The temporary but large reduction in funds available for investment on the Alliance Trust Savings platform – give quite high profile coverage in the Daily Telegraph – is another example of why picking a new fund supermarket requires caution while the effects of the Retail Distribution Review are still working their way through.
I am not inclined to castigate ATS too much over this – it is reacting to RDR and the platform review far more pre-emptively than most of its peers and it’s to be commended for moving to clean pricing as quickly as possible. Perhaps the change could have been better communicated, but ATS seems to have a fairly comprehensive RDR changes page to update users on progress.
The new terms on fund charges [PDF] generally look significantly better. Obviously, you need to allow for ATS’s charges on top of the clean fees, but seeing some firms already bringing their fees down on a transparent basis should hopefully drive competition across all platforms.
However, it may take some time to get all funds across to clean pricing, which is as far as I know is not really ATS’s fault (exactly why so many fund management firms have been dragging their heels on getting their RDR policy sorted when the deadline has been known for a long time is another question). And while that’s happening, the platform may look weaker in comparison to some rivals who have not yet taken the jump.
If judged that way, ATS is unfairly penalised for going first. Any investor shopping for a new fund supermarket at the moment needs to be aware of this kind of question and how existing pricing models may change in the next year or so.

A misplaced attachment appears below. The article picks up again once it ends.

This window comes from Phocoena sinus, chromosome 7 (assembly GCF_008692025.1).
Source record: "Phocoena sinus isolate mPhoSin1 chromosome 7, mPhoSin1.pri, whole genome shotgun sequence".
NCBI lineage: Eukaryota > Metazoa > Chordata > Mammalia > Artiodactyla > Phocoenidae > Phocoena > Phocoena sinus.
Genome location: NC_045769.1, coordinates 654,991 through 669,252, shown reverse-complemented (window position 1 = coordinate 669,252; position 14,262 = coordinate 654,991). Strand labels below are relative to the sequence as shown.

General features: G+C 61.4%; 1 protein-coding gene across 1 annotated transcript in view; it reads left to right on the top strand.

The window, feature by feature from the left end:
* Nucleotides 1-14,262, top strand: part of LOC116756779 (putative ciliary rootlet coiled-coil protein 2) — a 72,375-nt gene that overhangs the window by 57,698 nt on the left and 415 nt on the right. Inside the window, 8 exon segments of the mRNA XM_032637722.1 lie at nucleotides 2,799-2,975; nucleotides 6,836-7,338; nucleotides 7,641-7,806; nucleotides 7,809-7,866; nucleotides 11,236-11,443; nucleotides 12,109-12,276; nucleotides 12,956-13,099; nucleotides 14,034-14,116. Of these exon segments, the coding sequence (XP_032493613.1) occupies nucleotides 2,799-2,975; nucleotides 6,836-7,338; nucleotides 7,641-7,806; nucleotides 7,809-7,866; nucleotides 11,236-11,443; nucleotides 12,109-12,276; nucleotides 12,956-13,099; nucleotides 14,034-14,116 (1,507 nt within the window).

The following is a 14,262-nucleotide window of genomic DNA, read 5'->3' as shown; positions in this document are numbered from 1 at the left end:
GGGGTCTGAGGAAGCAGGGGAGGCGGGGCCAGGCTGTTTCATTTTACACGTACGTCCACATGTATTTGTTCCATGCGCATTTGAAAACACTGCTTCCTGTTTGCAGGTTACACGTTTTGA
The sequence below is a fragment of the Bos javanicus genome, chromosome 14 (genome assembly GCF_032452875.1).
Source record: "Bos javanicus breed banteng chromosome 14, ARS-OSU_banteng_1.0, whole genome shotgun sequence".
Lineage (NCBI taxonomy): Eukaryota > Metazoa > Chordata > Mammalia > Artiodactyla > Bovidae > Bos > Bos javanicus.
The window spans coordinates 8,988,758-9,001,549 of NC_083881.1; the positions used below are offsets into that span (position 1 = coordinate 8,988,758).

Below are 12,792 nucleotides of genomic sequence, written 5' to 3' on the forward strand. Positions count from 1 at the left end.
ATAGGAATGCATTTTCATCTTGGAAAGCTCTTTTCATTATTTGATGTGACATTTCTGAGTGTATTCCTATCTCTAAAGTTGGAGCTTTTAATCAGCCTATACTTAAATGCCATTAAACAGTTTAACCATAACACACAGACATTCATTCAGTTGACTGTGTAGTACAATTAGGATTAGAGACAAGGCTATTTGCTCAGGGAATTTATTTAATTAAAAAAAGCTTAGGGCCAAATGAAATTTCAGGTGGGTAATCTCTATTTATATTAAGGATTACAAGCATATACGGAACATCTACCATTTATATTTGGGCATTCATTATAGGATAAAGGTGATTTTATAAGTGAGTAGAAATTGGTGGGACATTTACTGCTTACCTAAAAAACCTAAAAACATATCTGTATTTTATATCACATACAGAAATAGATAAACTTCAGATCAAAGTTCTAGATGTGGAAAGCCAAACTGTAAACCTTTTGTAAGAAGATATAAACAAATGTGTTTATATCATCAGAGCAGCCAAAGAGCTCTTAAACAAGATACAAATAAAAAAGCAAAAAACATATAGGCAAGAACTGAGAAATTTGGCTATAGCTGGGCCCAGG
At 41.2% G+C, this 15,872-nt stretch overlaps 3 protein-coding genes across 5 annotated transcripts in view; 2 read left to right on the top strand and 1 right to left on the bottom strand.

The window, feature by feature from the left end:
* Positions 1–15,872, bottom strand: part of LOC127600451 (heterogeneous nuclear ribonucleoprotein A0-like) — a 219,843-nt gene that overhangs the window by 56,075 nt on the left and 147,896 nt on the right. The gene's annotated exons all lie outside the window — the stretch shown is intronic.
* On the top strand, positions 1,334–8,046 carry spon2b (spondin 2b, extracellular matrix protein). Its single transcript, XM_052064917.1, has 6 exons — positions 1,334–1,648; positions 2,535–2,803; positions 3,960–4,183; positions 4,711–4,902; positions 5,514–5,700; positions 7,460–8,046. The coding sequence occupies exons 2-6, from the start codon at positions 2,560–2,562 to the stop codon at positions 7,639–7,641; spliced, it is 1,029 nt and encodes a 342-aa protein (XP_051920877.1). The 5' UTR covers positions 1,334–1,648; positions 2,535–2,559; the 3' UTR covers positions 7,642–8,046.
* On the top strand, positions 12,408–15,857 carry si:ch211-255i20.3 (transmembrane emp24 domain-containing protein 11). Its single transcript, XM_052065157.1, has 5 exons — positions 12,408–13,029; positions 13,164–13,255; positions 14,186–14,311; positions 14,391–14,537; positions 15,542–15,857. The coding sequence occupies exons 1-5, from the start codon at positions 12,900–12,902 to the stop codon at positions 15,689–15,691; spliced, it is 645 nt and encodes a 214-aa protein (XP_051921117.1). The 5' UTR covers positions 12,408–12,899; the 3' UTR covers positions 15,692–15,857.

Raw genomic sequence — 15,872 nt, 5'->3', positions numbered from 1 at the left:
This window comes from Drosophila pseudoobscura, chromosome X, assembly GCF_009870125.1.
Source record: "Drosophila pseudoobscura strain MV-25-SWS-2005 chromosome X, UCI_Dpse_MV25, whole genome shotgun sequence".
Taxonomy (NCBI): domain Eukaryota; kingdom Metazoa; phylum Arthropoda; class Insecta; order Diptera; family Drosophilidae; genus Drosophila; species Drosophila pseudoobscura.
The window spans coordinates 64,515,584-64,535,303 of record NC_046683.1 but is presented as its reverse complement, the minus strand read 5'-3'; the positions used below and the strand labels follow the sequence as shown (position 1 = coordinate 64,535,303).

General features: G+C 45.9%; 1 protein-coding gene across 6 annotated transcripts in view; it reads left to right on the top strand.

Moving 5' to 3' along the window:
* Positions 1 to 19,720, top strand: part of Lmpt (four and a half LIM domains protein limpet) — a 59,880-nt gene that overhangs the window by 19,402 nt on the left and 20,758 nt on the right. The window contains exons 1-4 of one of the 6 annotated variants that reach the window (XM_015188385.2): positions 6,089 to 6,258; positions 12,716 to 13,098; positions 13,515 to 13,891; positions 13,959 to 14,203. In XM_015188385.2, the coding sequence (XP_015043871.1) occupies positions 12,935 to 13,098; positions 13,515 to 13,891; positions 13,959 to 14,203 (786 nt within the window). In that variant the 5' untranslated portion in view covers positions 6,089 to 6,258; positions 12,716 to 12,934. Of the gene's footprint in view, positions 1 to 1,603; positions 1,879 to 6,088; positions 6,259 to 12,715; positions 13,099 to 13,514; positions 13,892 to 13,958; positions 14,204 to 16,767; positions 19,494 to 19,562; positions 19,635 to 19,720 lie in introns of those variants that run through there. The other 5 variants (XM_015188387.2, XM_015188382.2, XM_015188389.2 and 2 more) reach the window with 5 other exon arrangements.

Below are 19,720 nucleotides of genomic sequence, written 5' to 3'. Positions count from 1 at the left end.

ICICI UK enters fund broker market
On a related point, there’s been a rather unexpected entrant to the fund supermarket business – the UK arm of Indian bank ICICI has set up a discount fund broker service based on the Cofunds platform.
This offering is not yet on a basis that is likely to be compliant with the platform review – ICICI is rebating all broker trail commission, but Cofunds will be applied its bundled model, which means that it typically takes a 0.25% cut. However, ICICI’s pricing looks relatively competitive: £3 per month or £25 per year for ICICI bank account holders, £4 per month or £35 per year for other users.
Assuming there are no other costs in the small print, this might work out cheaper for some portfolios than Commfreefunds and Interactive Investor, which I reckon are currently the cheapest ways to access Cofunds. Commfreefunds charges 0.19% per year, Interactive Investor charges minimum dealing fees of £20 per quarter, but gives higher rebates since it also receives and rebates a slice of Cofunds’ platform fee as well as the broker trail commission.
The ICICI service includes an ISA option and apparently a SIPP may be on the way. For those who are wondering about account safety, ICICI Bank UK is FSA-regulated (it’s been offering current and savings accounts here for several years) as of course is Cofunds, so the usual UK Financial Services Compensation Scheme conditions would apply if the worst happened.
Once again, it’s hard to know how the cost of using Cofunds will evolve as once the platform has to move to unbundled pricing for these services, so I wouldn’t rush to transfer to ICICI but it’s good to see a new entrant with relatively clean pricing coming into the market.